Understand the different stages in the scholarly publishing process, including:

  • writing and formatting in the preferred style of the publisher or journal
  • understanding author responsibilities
  • submitting your article and what happens in editorial review
  • peer review and peer review training opportunities
  • avoiding unethical publishers.

5. Peer review

Peer review is the process by which manuscripts that are submitted to a journal are assessed and evaluated for their quality, value and credibility. Scholarly journals use peer review to protect and maintain the quality of material they publish.The process of review means that the articles in scholarly journals are generally of a higher quality than those published in other types of publications.

Journal editors select subject experts to review and evaluate submitted manuscripts before accepting (or rejecting) them for publication. Authors are required to respond to feedback provided by peer reviewers and manuscripts must pass the peer review process in order to be published.

The Conversation explainer: What is peer review? outlines the steps involved in peer review and some of the advantages and disadvantages of the process. 

See Strategic scholarly publishing for how to check the type of peer review undertaken by the journals you are considering.

Peer review training

Web of Science Academy provides an opportunity for Higher Degree by Research (HDR) students and early career researchers to take free online peer review training courses, with the option of working with a mentor.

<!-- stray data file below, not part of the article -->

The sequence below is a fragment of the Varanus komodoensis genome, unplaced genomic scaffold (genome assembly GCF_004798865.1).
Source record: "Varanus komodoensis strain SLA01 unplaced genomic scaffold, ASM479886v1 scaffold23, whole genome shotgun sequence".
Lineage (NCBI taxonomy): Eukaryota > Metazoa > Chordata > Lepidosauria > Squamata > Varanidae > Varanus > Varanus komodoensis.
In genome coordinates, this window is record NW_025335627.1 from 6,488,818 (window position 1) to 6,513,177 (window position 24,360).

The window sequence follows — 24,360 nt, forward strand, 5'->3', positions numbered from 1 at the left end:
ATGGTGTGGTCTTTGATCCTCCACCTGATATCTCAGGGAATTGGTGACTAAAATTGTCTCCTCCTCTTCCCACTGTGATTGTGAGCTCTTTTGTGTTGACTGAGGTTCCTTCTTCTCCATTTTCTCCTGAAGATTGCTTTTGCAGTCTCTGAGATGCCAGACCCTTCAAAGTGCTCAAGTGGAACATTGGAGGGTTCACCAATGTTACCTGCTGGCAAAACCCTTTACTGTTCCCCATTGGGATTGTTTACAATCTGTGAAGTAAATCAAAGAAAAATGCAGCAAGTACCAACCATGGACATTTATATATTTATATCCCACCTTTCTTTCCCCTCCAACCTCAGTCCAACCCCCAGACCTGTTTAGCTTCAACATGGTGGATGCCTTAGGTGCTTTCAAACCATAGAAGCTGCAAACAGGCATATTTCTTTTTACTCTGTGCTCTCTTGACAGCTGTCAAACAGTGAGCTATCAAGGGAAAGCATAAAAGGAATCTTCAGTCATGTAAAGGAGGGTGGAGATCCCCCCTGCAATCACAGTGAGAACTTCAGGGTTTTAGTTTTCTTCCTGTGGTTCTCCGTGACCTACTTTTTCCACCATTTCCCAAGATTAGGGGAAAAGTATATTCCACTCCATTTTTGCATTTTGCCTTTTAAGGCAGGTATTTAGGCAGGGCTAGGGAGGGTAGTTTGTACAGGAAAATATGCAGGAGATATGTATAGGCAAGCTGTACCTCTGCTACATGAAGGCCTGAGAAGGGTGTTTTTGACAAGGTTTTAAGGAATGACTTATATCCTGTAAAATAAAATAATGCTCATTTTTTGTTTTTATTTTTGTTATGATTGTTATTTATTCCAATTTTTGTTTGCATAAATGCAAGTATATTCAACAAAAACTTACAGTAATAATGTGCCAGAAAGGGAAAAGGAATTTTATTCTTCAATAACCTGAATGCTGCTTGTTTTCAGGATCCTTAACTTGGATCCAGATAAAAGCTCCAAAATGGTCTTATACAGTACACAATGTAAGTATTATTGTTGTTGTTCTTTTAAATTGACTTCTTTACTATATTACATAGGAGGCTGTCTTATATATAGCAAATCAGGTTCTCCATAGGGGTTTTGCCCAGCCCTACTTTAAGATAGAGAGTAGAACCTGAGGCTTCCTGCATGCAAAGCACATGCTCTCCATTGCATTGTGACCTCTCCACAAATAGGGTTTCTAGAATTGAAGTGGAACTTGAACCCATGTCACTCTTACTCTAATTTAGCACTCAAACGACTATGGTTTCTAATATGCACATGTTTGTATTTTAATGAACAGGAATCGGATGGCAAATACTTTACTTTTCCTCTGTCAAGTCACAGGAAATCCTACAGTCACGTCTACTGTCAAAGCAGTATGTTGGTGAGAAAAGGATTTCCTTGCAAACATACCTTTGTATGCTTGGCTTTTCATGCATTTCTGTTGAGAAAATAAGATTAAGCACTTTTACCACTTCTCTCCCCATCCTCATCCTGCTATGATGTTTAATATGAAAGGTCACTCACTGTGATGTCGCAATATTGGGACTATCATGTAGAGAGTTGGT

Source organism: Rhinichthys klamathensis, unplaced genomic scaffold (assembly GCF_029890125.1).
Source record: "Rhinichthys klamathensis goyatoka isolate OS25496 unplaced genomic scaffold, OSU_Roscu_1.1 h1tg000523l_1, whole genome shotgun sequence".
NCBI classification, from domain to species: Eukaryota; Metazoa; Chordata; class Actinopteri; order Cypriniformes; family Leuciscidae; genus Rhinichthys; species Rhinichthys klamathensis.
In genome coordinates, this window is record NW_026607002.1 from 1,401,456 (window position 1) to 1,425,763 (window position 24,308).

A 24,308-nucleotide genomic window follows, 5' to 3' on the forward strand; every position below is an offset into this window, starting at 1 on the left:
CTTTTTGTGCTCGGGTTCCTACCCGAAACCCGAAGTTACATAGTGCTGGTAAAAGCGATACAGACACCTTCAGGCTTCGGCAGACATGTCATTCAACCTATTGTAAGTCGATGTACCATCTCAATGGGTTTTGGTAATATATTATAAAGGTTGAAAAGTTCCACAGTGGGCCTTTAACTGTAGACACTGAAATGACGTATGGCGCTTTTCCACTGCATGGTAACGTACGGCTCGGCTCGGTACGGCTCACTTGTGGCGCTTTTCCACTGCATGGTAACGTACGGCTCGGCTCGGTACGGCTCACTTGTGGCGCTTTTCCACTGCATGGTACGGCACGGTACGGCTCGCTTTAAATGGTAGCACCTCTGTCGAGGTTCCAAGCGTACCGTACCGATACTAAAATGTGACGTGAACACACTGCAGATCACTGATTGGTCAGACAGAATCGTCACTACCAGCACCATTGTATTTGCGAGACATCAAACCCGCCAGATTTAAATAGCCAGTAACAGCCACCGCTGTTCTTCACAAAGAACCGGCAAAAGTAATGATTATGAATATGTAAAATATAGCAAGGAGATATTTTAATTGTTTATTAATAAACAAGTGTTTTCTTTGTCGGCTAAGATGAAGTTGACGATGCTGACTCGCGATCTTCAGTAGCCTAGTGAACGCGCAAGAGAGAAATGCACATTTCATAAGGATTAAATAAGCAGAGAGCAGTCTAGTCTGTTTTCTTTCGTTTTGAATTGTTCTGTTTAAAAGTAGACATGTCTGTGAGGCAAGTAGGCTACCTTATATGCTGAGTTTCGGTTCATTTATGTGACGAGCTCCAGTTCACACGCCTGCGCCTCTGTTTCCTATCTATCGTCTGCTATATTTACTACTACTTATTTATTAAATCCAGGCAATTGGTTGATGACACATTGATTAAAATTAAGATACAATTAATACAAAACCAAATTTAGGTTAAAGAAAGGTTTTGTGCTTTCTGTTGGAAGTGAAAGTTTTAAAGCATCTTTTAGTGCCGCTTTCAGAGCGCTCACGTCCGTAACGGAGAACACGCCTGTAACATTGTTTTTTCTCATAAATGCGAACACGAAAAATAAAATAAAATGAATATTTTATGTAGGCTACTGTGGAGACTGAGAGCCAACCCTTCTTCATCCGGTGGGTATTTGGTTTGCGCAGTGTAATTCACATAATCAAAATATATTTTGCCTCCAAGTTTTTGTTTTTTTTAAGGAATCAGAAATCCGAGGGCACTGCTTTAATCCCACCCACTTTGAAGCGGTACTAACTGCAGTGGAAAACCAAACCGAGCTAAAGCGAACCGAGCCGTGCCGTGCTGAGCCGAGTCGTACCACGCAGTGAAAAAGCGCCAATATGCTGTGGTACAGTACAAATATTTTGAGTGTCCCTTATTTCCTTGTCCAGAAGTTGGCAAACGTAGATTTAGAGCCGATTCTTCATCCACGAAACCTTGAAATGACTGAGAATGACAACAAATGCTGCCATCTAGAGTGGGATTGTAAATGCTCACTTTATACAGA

Contact the wosacademy@clarivate.com for more information about Web of Science Academy.

Responding to peer review feedback

Reviewers usually propose one of the following:

  • acceptance of a manuscript or a proposal
  • acceptance on condition that the author improves it in certain ways
  • rejection, but also encouragement to revise the manuscript and resubmit it
  • outright rejection.

The comments made by peer reviewers are not requirements, but suggestions. You need to decide which points you want to act upon. However, each suggestion should be acknowledged and justification provided for their acceptance or rejection.

In this video, Professor Tamara Davis, from The University of Queensland School of Mathematics and Physics, discusses the importance of structuring a clear argument that demonstrates the significance of your research when participating in the process of peer review.

Scholarly Publishing Series: Peer Review Experiences - Dr. Tamara Davis (YouTube, 2m46s)

Research datasets and peer review

If your publisher requires peer review of your research datasets, you can deposit your datasets in UQ eSpace.

Contact data@library.uq.edu.au if you have questions about confidentiality or embargo periods.